ABIT Hot Rod 66 ATA-66 Controller
A couple of years ago the newest greatest IDE standard was first introduced. The ATA-33. Although we were promised great gains in performance preliminary performance testing showed very little or no advantage over Mode 4 EIDE hard drive rigs. But as time went on, manufacturers found ways to harness the advantage of ATA-33 to its fullest extend. We see the same thing today. ATA-66 promises the world. But can it deliver yet?
First there was Promise Technology with their introduction of the Ultra ATA-66 controller. In fact the Promise technology offering was so popular they shipped approximately 1/4 of a million units. Pretty impressive. Now ABIT is in the game trying to steal some of the thunder away from Promise Technology with their Hot Rod 66 ATA-66 controller. Unfortunately, in this review I'm not going to concentrate on which one is the best card for your ATA-66 needs, but whether or not an ATA-66 controller is worth your hard earned money.
Specs,Impressions,The Package, Installation
The ABIT Hot-Rod 66 is a PCI based ATA-66 controller. It boasts the ever so popular High Point Technologies HPT366 ATA-66 controller. It features two IDE channels for a total capacity of for IDE devices. Each ATA-66 channel is backwards compatible for older legacy IDE devices. The Hot-Rod 66 package consists of the controller, an ATA-66 80 conductor IDE cable, a drivers floppy disk and an installation manual. While the manual is not of the caliper of the usual ABIT manuals, at the same time it is adequately informative to get the job done.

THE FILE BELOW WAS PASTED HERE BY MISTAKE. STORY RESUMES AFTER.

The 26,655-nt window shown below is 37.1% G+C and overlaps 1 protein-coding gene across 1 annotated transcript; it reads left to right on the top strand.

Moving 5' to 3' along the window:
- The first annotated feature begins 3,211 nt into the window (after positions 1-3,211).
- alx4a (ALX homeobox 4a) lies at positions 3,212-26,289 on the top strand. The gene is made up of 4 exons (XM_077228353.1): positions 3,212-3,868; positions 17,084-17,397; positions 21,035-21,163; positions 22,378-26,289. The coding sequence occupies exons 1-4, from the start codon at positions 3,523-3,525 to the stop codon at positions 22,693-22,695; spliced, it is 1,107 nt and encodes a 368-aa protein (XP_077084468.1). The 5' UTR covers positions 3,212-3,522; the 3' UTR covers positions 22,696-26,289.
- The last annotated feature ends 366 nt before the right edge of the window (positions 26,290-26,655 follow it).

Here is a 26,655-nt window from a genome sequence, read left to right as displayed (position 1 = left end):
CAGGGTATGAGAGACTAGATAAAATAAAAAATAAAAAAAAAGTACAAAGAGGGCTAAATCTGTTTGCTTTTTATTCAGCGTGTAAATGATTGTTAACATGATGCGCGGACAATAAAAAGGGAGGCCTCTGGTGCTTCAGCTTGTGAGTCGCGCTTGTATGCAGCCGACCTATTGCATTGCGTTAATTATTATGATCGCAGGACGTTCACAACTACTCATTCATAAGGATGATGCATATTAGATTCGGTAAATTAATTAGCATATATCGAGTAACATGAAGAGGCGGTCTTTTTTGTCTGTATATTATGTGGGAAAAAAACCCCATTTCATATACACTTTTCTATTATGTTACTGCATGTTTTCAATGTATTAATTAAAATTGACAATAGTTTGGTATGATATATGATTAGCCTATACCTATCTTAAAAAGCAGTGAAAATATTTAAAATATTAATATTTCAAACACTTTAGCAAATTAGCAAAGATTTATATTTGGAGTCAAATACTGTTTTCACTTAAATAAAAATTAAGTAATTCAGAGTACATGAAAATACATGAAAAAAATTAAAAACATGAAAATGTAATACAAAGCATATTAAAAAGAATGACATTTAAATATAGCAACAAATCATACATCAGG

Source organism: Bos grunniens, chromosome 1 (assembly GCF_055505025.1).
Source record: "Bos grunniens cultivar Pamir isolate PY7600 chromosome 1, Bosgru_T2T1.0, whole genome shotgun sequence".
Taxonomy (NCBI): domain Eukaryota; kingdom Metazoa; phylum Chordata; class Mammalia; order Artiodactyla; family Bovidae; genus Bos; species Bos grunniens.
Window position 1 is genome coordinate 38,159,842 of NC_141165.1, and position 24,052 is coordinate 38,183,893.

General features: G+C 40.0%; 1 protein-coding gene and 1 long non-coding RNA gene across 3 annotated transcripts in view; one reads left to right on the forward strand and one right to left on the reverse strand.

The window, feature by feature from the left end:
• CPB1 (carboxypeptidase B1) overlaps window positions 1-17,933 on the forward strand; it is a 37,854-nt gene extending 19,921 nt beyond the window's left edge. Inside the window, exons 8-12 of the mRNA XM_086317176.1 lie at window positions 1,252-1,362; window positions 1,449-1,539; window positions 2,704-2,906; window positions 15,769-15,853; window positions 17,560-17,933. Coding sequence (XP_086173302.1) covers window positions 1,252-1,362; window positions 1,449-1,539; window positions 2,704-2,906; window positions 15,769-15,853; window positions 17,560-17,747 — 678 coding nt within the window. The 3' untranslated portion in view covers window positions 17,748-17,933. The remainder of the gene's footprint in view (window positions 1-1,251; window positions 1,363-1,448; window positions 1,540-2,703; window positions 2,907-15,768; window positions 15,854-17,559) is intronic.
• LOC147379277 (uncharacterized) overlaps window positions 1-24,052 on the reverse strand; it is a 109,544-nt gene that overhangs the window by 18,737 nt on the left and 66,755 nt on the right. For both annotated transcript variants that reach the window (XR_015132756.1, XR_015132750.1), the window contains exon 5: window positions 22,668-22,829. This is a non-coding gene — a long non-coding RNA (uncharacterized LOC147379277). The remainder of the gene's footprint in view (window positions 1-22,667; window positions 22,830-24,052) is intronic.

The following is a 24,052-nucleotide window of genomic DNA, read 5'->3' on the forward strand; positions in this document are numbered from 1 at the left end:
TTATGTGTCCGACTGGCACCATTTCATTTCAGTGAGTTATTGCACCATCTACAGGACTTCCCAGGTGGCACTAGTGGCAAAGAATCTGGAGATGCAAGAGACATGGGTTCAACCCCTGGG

Installing the Hot Rod 66 is as simple as finding an empty PCI slot and sticking it in. At boot-up the Hot Rod 66 controller auto detects any IDE devices attached to it, and automatically sets the proper mode. Once you boot into Windows 95/98 the operating system pops the "Found New Hardware" wizard and prompts you to insert your drivers disk. Simple as that.
While the installation is very simple and pretty much automatic, it makes me wish for more user control. Imagine this not so far fetched scenario. You are overclocking like a madman using ungodly bus speeds, and you decide to stick the Hot Rod 66 in your system in your never ending quest for more performance. You immediately find that your hard drive cannot handle your bus speed. What are you to do? You can't adjust your PIO modes cause the Hot Rod 66 doesn't give you that kind of control. In other words, you are simply up creek without a paddle. That's something to think about for all you overclocking freaks out there. This simply puzzles me coming from a company who caters to the overclocking crowd.
SCSI controllers usually have an option to get into
their BIOS to adjust settings. Granted, there are a lot more options to be set
in a SCSI controller, but the option should definitely be there. I did run into
some issues trying to run the controller in a BE6 motherboard with all of its
controllers enabled. Of course, my configuration is not common, and plugging it
in a "normal" motherboard should present no issues.